A new method to determine the depth of the de-stressed gas-emitting zone in the underburden of a longwall coal mine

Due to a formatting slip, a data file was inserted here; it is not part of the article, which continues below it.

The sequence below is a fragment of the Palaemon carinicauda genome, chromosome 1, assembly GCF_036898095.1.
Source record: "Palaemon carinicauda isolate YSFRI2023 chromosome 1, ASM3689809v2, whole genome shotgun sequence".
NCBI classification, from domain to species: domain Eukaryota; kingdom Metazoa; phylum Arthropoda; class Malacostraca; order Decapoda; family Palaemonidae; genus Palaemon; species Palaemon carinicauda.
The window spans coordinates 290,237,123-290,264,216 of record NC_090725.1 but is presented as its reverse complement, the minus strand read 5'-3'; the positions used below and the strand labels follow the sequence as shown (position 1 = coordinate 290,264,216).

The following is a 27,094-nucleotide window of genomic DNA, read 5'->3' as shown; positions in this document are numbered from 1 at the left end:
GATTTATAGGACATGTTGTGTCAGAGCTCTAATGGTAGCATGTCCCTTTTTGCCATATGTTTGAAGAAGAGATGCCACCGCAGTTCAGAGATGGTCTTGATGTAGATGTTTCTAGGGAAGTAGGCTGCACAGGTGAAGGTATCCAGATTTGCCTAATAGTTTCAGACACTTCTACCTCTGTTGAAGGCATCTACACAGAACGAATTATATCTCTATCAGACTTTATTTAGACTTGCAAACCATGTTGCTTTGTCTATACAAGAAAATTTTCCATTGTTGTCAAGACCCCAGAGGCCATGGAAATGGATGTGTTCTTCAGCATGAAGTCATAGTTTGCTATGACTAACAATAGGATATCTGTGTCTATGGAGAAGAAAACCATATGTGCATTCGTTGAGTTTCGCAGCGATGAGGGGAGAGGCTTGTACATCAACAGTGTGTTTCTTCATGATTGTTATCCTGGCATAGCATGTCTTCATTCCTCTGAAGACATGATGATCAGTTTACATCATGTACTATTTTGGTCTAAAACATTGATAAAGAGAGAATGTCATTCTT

Underground coal mining induces de-stressing and fracturing of strata above and below the targeted seams. This creates a gas-emission zone, which contains gas-bearing coal seams and strata in the roof and floor of the mined (working) seam. In longwall mining, most of the gas released from the emission zone escapes into the coal face and the goaf (caved-in area) behind the coal face, where it presents a safety issue. Depending on the extent and shape of the emission zone, various gas drainage strategies could be applied to maximise capture of the gas from the emitting seams. We developed and trialled a new method to identify the gas emission zone in the underburden of an underground mine in the Sydney Basin, Australia. In this operation, all coal seams are located below the major targeted seam for mining. By measuring the isotopic and molecular composition of gas desorbed from coal cores from exploration drilling and gas collected from the goaf, we identified the source of gas and quantified the limit of the emission zone in the underburden of the working coal seam. This has allowed drainage to be focused and limited to the required depth. Our study will assist others to plan the required depth of gas drainage drilling below the floor of mined seams.